MIT Reading Group (Fall 2022):
The Science of Deep Learning

Welcome to the Science of Deep Learning Reading Group! This fall at MIT (2022), we will be reading papers relevant to understanding what deep neural networks do and why they work so well. While deep learning has driven a huge amount of progress in AI in the last decade, this progress has primarily been the result of trial and error, guided by loose heurististics, rather than by a principled understanding of these systems. We will be reading works which may help us gain a more principled understanding of deep neural networks.

We are running three sections:

For sections which are two hours, the first hour will mostly be for reading and the second hour mostly for discussion. So if you've already done the reading, it may make sense to show up an hour late.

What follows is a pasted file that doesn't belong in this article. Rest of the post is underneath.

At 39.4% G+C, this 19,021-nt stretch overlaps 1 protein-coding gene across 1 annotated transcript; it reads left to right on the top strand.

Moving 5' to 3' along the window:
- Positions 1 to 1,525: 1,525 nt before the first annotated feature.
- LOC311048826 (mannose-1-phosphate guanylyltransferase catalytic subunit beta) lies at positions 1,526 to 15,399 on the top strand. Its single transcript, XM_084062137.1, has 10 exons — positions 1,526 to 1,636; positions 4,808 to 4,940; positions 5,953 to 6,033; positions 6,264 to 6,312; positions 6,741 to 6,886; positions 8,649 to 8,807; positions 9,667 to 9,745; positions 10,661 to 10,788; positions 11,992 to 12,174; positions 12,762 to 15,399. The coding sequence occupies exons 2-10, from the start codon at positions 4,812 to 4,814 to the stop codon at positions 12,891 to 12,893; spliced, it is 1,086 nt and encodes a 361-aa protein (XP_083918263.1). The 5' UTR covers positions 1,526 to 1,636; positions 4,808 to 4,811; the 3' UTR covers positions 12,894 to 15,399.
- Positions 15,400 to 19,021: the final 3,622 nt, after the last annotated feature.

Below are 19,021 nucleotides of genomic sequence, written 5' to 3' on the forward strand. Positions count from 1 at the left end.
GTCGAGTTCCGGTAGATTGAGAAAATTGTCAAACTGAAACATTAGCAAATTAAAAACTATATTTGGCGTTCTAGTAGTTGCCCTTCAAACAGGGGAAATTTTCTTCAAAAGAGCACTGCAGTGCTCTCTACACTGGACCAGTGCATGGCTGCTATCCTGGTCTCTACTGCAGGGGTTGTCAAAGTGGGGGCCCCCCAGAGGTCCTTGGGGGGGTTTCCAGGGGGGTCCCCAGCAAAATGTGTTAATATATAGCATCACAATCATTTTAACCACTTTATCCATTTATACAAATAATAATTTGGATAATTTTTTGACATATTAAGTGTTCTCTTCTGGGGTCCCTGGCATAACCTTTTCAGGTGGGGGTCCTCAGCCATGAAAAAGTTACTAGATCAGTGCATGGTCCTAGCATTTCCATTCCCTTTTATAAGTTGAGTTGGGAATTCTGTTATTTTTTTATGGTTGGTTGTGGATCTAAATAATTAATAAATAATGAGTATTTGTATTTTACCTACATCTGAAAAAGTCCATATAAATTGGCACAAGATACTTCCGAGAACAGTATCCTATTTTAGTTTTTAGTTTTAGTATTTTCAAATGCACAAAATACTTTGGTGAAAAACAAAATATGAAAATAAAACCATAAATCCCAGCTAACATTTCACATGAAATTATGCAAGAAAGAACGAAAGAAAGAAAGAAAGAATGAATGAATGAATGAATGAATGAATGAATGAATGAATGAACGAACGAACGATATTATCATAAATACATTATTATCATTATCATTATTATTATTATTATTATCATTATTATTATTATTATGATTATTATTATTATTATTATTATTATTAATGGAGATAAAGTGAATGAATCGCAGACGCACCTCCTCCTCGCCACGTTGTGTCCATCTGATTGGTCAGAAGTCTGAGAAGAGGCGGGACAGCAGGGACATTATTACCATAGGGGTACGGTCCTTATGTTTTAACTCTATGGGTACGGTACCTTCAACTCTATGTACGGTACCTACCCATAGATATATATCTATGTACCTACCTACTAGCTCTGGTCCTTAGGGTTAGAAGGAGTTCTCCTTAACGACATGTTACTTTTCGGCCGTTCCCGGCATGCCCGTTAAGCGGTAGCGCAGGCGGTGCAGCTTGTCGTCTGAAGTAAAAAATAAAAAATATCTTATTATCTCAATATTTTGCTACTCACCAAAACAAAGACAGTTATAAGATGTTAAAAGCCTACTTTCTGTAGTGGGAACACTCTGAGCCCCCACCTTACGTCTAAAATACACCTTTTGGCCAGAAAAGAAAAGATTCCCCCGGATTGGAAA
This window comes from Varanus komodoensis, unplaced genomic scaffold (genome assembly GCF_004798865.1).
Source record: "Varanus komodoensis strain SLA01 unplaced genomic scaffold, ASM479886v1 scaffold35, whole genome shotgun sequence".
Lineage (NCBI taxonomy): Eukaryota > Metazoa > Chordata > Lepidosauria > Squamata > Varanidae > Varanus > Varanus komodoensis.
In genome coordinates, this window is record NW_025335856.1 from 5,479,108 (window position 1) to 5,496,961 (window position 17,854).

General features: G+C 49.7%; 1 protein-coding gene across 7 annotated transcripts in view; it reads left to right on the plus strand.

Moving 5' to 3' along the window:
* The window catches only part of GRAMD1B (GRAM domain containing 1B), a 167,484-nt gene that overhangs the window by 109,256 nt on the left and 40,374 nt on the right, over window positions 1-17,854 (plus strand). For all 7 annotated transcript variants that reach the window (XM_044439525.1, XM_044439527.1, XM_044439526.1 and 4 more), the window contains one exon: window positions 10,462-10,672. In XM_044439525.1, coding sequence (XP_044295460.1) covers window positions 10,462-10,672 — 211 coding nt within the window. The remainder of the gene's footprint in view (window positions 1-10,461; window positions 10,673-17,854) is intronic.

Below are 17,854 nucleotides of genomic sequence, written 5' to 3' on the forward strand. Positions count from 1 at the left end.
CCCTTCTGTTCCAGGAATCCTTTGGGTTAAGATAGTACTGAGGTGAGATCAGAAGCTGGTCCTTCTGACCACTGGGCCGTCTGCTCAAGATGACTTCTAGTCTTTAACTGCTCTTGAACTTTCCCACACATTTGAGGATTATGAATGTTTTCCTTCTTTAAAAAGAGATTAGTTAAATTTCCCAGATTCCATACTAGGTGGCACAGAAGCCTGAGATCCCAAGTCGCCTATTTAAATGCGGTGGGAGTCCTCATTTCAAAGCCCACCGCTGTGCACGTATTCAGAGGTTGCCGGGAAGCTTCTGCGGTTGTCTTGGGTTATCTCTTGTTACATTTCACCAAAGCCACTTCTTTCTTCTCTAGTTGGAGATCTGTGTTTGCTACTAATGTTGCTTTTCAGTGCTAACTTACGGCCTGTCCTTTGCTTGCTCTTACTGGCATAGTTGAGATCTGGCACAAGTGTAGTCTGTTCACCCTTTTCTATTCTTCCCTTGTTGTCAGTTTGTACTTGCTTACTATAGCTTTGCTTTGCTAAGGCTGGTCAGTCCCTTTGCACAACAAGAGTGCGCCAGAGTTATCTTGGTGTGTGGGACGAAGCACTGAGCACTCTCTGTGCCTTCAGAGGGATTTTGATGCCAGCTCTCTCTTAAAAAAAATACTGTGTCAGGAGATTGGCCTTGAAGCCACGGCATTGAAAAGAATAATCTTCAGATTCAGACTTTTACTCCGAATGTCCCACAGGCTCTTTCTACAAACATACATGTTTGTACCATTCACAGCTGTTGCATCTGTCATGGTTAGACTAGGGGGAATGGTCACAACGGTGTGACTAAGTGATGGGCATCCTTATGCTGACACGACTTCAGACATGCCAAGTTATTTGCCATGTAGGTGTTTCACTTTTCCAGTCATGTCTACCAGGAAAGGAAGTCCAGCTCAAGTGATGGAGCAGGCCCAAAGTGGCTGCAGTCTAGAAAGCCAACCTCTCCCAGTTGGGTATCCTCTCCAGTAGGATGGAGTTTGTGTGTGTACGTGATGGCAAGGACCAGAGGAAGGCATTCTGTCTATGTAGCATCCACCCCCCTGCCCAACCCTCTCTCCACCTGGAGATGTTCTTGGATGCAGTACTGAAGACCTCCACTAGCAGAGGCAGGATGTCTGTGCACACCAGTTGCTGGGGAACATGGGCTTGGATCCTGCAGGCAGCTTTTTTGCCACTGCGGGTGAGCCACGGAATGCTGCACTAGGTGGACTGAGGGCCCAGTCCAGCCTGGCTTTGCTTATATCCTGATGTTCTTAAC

This reading group is being organized by Eric Michaud, Kaivu Hariharan, and Guilhermo Cutrim Costa, with support from the MIT AI Alignment Club (MAIA).


Week 1 - Outlook for the Science of Deep Learning

Is the task of understanding deep learning more like physics or biology?

Week 2 - Scaling Laws

Bigger networks are better, predictably.

Week 3 - Explanations of Scaling Laws

Why are bigger networks better, predictably?

Week 4 - Emergent Capabilities

Neural network performance not so predictable after all?

Week 5 - Induction bumps

A "phase change" in model performance during training

Week 6 - Grokking

Neural Networks sometimes need a while to think

Week 7 - Adversarial Examples

Deep neural networks are alien minds

Week 8 - The Infinite-Width Limit

Super wide neural networks become simple

Week 9 - Information theory

Compression vs fitting in deep networks

Week 10 - The Lottery Ticket Hypothesis

You could have trained a much smaller network, if only you initialized it right

Week 11 - The Generalization Mystery

Neural Networks learn things which generalize when they could have memorized